• Ask the right questions, create a secretary duty any organizer takes on. Everyone takes a turn. Check the voice mail which is electronic (look into free service, extension service through Cool-Aid?) Goes out to entire members list who decide they want to take more action. Completely transparent.

  • What is the issue you have, most important question. When did this happen? Find out what a clear demand could be. Any additional paperwork or materials. Make sure they understand what SeaSol is, and that their participation is mandatory, participate in their own fight, come to meetings. How committed will they be?

  • Worker or tenant for the first time: over the phone, face to face, need to get to know them, “feel them out”.

  • Information is better to get in person, 2 to 3 organizers. Again, keep it short and ask the right questions.

  • Take information back to the group, make a recommendation and then a vote is taken. Awkward for both parties if the new person there at the first meeting concerning their case. Help person but also build a movement and if the capacity is not there, then it may not be feasible for any party. If the case is taken on, then come to the next meeting.

‘Winniability’ and formulating demands

  • How do we know if an action is winnable?
  • Reasons why this is important:

    • don’t want to waste out time on a case that is known to be unwinnable. We can use resources and fight the god fight, and they are legitimate, we need to be realistic.

    • As an organization, weekly meetings to hash out ideas and work out next steps for action to happen soon. It is real and immediate and feels great. Necessity in knowing that it is more than symbolic protests and ideologies. On a real basic level, there is impact.

    • Public credence valuable aspect of a business, they have to be able to say they have a reputation: it is worthwhile for them to keep that image up. They can also fear being put out of business (here, research and knowing rights and responsibilities of both parties is key – don’t even need to take legal action)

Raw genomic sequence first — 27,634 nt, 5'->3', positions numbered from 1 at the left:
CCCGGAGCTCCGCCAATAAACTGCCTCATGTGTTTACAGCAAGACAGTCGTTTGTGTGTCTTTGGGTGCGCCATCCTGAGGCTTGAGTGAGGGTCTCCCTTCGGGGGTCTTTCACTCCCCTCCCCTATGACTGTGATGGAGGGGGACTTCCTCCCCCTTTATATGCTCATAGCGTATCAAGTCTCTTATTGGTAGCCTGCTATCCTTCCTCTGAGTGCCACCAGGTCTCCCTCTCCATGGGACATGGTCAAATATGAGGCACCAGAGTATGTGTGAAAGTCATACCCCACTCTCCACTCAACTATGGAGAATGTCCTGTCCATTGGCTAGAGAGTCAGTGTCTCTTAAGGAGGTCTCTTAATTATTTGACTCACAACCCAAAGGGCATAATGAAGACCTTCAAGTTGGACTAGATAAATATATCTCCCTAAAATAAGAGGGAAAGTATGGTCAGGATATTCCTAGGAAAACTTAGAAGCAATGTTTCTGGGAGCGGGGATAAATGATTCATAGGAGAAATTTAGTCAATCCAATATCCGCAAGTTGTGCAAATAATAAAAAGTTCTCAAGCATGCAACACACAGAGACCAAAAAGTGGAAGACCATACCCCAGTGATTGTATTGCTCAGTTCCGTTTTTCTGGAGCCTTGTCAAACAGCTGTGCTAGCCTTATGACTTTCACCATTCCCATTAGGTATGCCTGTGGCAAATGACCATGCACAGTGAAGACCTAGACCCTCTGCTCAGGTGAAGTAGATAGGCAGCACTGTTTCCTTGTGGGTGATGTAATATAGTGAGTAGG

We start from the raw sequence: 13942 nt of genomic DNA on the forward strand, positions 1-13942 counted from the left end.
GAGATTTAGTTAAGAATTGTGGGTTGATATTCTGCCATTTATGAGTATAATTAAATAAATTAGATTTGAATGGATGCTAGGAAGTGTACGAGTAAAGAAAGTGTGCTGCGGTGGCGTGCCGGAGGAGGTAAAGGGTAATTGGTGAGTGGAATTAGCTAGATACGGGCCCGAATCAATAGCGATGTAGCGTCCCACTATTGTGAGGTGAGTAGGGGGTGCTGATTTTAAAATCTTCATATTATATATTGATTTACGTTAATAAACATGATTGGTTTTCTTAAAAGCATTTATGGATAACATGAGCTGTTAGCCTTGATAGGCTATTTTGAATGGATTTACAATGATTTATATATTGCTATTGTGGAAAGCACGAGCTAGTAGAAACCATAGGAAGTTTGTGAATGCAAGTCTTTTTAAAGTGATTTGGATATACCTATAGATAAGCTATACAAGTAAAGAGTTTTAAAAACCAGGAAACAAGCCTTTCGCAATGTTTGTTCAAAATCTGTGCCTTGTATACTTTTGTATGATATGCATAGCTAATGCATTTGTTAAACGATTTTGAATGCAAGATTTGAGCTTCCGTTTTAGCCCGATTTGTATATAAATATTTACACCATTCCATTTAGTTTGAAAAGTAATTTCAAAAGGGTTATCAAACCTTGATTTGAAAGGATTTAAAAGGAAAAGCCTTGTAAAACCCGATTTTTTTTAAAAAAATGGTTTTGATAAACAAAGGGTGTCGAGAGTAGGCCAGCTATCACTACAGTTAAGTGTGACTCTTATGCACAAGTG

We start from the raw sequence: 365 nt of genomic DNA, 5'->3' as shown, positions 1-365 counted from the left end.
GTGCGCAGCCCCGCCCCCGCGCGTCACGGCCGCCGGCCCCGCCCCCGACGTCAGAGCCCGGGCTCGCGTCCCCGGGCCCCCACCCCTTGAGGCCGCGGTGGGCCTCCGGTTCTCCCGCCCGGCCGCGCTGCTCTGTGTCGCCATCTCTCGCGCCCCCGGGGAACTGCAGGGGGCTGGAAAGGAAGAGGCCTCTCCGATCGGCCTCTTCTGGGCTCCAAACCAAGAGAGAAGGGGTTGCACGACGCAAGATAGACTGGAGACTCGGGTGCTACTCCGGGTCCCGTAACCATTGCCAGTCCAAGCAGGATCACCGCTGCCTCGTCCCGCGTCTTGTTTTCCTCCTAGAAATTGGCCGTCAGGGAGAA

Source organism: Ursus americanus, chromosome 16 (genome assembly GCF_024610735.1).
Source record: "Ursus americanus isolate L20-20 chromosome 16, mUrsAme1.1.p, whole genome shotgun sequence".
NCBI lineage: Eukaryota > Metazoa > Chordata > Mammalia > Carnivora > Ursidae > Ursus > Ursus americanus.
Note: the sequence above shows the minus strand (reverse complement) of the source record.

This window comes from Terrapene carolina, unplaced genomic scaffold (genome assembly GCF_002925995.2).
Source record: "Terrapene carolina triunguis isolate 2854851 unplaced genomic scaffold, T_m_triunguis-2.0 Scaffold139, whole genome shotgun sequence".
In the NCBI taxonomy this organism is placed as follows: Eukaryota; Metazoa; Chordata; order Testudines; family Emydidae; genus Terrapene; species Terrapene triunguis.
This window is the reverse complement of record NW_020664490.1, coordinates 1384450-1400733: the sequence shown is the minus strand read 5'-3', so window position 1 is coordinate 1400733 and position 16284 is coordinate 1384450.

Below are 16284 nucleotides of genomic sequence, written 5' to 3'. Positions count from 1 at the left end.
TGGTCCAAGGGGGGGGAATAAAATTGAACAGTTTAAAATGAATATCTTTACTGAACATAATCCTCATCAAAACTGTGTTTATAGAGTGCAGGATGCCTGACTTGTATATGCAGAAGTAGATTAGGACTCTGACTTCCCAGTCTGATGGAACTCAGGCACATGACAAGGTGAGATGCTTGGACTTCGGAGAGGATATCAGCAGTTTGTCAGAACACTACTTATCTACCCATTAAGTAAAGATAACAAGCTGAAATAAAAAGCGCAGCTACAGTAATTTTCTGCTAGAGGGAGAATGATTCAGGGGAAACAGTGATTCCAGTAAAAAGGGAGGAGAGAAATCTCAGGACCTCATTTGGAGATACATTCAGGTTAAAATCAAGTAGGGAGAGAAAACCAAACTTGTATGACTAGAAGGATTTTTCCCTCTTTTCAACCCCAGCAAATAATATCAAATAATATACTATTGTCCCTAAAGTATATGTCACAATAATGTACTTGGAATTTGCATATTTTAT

• example: Shell and wages owed to an employer over five years. Hard to embarrass, impossible to put out of business…

    • Demand letter: (Include scanned image here)

      • Tone of letter is in third person, name SeaSol well known, know that it is more than one person behind the demand and subsequent action

      • State out the issue

      • The actual demand. Not what we want, but what is necessary to achieve victory. It has to be winnable.

      • Make it clear that if demands are not met, more action will be taken. (Don’t make threats that are not legitimate!)

Action Logistics and Demand Delivery link:

  • Want as big a crowd as possible, first impression is huge, for demand delivery.

  • No arguments, no discussions. Hand letter to boss/landlord, and leave. Make it intimidating, not confrontational.

  • About the video: too much dialogue. Avoid even verbal confrontation, make sure that you are doing nothing wrong. There are cameras, great tool to intimidate (notice the fear!)
  • How do we make an action happen?

    • Someone needs to take a leading role: “bottom line”. No one take sit more often than anyone else. To bottom line is to be granted temporary responsibility, NOT authority! You learn bottom-lining: volunteer.
      • Bottom line: logistics and various responsibilities not all yours, but make sure someone is doing them, that it’s been taken care of. (see appendix 1)

    • Location location location! Make sure you know where the boss/landlord ACTUALLY is.
    • Mobilization: how many people do we want? Full mobilization or members only movement?
    • Pre-action logistics: make sure everyone knows what’s going on
    • Day-of-action: liaison with cops, public can’t get away, etc.
  • In office for initial Demand Delivery. Save the more humiliating things for the escalation!


Gathering info about employers and landlords

  • Research! When you talk to the person for the first time, etc. Research methods to help know what to do and how to build a fight:

  • Example here, unpaid wages of a worker:




– Name of manager, who does payroll?

– Owner?

– Personality, what makes this person tick

– Name of company, industry they are in, what other businesses do they have?

– Company holdings/size of company